Subventricular zone/white matter microglia reconstitute the empty adult microglial niche in a dynamic wave
Microglia, the brain's resident myeloid cells, play central roles in brain defense, homeostasis, and disease. Using a prolonged colony-stimulating factor 1 receptor inhibitor (CSF1Ri) approach, we report an unprecedented level of microglial depletion and establish a model system that achieves an empty microglial niche in the adult brain. We identify a myeloid cell that migrates from the subventricular zone and associated white matter areas. Following CSF1Ri, these amoeboid cells migrate radially and tangentially in a dynamic wave filling the brain in a distinct pattern, to replace the microglial-depleted brain. These repopulating cells are enriched in disease-associated microglia genes and exhibit similar phenotypic and transcriptional profiles to white matter-associated microglia. Our findings shed light on the overlapping and distinct functional complexity and diversity of myeloid cells of the CNS and provide new insight into repopulating microglia function and dynamics in the mouse brain.
Sequencing data have been deposited in GEO under accession code GSE166092, and can be explored in an interactive fashion at http://rnaseq.mind.uci.edu/green/. All other data generated or analysed during this study are included in the manuscript and support files.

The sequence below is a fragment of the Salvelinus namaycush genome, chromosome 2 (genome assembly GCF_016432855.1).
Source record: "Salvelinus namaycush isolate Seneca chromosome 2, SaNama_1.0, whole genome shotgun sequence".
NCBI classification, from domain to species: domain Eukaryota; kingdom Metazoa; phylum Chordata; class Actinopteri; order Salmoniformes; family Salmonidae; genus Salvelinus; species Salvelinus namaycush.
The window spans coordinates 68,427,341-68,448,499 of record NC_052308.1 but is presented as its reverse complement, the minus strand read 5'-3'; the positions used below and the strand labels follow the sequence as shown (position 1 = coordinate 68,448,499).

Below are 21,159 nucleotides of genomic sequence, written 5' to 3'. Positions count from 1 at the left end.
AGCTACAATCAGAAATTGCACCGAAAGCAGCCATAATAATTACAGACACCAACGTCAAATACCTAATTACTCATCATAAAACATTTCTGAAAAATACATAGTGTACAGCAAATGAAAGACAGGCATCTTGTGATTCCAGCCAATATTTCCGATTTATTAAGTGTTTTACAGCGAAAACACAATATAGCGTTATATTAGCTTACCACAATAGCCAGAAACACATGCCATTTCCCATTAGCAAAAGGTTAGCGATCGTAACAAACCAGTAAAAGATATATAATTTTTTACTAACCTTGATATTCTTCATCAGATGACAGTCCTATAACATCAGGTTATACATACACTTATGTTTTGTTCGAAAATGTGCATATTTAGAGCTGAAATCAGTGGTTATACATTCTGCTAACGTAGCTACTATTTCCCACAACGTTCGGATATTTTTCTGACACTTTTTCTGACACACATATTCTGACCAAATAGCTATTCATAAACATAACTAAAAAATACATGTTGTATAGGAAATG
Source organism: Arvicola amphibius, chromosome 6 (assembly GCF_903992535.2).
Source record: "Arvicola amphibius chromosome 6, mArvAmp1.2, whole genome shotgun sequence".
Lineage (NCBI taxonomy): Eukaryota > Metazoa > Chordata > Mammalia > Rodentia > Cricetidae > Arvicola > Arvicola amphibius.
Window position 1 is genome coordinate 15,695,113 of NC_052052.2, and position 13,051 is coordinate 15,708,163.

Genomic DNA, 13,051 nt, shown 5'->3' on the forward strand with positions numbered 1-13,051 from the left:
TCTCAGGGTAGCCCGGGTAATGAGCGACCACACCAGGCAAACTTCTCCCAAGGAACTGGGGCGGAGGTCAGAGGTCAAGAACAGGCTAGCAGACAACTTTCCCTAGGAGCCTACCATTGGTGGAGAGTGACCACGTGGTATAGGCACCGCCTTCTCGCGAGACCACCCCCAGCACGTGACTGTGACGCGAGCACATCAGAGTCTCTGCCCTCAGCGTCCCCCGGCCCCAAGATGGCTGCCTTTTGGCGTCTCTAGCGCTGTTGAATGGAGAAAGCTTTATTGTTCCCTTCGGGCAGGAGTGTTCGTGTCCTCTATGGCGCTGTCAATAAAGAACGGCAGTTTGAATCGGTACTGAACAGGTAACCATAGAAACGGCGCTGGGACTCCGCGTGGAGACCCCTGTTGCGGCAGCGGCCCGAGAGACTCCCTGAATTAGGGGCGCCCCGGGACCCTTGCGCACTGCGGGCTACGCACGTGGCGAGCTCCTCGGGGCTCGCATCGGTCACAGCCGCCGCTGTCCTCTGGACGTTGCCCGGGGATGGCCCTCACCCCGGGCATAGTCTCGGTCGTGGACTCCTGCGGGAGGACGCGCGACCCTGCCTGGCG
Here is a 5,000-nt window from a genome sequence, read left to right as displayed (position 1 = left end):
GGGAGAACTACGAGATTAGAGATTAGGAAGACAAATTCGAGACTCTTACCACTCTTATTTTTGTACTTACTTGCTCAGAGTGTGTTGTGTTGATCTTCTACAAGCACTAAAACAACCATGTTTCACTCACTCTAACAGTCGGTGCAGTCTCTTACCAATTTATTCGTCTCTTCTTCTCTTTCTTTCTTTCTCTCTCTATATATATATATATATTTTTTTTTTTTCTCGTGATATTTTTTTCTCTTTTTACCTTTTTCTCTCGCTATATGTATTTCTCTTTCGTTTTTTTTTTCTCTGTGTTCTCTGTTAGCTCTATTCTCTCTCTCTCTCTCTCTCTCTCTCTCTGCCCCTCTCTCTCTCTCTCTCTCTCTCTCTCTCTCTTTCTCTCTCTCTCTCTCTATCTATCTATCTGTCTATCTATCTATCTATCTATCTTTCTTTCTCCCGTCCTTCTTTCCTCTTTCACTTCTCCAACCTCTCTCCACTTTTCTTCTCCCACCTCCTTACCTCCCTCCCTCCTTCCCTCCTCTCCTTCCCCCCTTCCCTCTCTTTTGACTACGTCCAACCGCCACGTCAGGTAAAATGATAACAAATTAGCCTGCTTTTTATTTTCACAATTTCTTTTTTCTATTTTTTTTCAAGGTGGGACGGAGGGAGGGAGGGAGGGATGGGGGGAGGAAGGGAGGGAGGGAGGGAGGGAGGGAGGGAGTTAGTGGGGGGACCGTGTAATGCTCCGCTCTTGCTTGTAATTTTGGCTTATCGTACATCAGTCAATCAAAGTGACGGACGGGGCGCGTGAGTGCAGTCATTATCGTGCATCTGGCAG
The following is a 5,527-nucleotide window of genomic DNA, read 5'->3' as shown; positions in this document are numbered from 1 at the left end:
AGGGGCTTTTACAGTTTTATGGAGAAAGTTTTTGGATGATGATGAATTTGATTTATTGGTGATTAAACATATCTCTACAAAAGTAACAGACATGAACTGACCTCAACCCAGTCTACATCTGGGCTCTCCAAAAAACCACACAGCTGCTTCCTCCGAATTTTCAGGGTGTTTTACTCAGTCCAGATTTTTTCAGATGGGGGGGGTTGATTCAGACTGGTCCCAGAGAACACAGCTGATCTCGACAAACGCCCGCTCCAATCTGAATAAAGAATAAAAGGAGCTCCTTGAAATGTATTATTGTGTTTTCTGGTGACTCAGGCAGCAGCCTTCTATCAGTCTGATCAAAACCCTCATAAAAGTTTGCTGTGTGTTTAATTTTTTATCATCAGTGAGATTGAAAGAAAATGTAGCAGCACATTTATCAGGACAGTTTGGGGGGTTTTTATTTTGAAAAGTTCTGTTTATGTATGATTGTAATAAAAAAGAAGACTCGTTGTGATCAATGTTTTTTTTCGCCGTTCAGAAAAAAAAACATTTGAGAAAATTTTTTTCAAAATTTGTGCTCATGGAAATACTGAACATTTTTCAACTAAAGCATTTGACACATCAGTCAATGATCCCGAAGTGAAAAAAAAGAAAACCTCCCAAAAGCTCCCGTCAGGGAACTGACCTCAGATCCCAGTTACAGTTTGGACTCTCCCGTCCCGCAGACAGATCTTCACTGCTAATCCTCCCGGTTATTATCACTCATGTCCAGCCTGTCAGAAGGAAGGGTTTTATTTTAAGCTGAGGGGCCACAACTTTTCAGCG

Subventricular zone/white matter microglia reconstitute the empty adult microglial niche in a dynamic waveNCBI Gene Expression Omnibus, GSE166092.
Article and author information
National Institute of Neurological Disorders and Stroke (R01NS083801)
- Kim N Green
National Institute on Aging (R01AG056768)
- Kim N Green
National Institute on Aging (P50AG016573)
- Kim N Green
National Institute of Neurological Disorders and Stroke (F31NS108611)
- Joshua Crapser
National Institute of Neurological Disorders and Stroke (T32NS082174)
- Yasamine Ghorbanian
Alzheimer's Association (AARF-16-442762)
- Lindsay A Hohsfield
The funders had no role in study design, data collection and interpretation, or the decision to submit the work for publication.
Animal experimentation: All rodent experiments were performed in accordance with animal protocols approved (AUP-17-179) by the Institutional Animal Care and Use Committee at the University of California, Irvine (UCI).
- Jaime Grutzendler, Yale University, United States
- Received: January 20, 2021
- Preprint posted: February 18, 2021 (view preprint)
- Accepted: August 22, 2021
- Accepted Manuscript published: August 23, 2021 (version 1)
- Version of Record published: September 8, 2021 (version 2)
© 2021, Hohsfield et al.
This article is distributed under the terms of the Creative Commons Attribution License permitting unrestricted use and redistribution provided that the original author and source are credited.
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